From: DICTIONARY OF AMERICAN NAVAL FIGHTING SHIPS, Vol. I, pp. 180-81.
Born in Wilmington, Del., William Sharp Bush was appointed Second Lieutenant in the Marine Corps 3 July 1809. He lost his life while serving aboard Constitution when he fell mortally wounded while attempting to board the frigate Guerriere 19 August 1812. He was posthumously awarded a silver medal by Congress.
(DD-529: dp 2050; l. 376'5"; b. 39'7"; dr. 17'9"; s. 35.2 k.; cpl. 329; a. 5 5", 10 21" TT.; cl. Fletcher)
The second Bush (DD-529) was launched 27 October 1942 by Bethlehem Steel Co., San Francisco, Calif. sponsored by Miss Marion Jackson, great-great-grandniece of Lieutenant Bush; and commissioned 10 May 1943, Commander W. F. Peterson in command.
Between 29 July and 27 November 1943 Bush acted as a patrol and escort vessel in Alaskan waters. Arriving at Pearl Harbor 4 December 1943, she commenced opera-
tions as a patrol, escort, and fire support ship throughout the Pacific, from the Ellice Islands to New Guinea, the Philippines, and Okinawa. She participated in the Bismarck Archipelago operations, including the Cape Gloucester, New Britain landings a nd the Admiralty Islands landings (26 December 1943-31 March 1944); Saidor, New Guinea, operations (18-21 January); Morotai landings (15 September); Leyte landings (20-24 October), Luzon operation, including the Mindoro and Lingayen Gulf landings (12-18 D ecember 1944 and 4-18 January 1945); Iwo Jima operation (19 February-9 March); and the Okinawa operation (1-6 April).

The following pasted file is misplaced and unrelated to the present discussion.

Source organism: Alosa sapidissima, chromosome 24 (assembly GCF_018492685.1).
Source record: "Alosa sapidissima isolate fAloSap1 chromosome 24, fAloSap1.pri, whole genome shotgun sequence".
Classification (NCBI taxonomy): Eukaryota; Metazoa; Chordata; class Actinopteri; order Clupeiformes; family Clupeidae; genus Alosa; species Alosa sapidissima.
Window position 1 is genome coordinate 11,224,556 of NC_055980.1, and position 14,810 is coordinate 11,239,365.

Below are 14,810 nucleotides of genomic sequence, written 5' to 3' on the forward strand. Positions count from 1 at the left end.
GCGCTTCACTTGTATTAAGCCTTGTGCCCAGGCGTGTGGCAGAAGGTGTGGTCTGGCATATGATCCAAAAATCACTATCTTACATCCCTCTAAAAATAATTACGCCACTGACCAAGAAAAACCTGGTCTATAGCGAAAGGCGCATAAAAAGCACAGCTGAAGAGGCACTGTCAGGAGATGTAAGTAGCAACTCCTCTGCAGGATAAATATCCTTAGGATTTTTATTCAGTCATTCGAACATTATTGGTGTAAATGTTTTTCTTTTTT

On 1 November 1944, while operating in Leyte Gulf, Bush splashed two of ten Japanese planes during a severe air attack. She was showered by flying shrapnel and suffered two men wounded.
Bush was operating as radar picket ship off Okinawa 6 April 1945 and had splashed at least one plane when she was hit and subsequently sunk by three Japanese suicide planes. At 1515 the first plane hit at the deck level on the starboard side bet ween number one and two stacks causing its bomb or torpedo to explode in the forward engine room. Although much damage was sustained the ship was not believed to be in severe danger and tugs were requested. Colhoun (DD-801) was closing in to assist when she was hit by a suicide plane and was so severely damaged that she had to be sunk by United States forces.
At 1725 a second suicide plane crashed into the port side of Bush's main deck between the stacks, starting a large fire and nearly severing the ship. At 1745 a third plane crashed onto the port side just above the main deck. Some of the ship's a mmunition caught fire and began to explode. Although it was believed that she would break amidships, it was thought that both halves would be salvageable. However, an unusually heavy swell rocked the ship and Bush began to cave in amidships. Other swells followed and the ship was abandoned by her 227 survivors just before she folded and sank.
Bush received seven battle stars for her World War II service.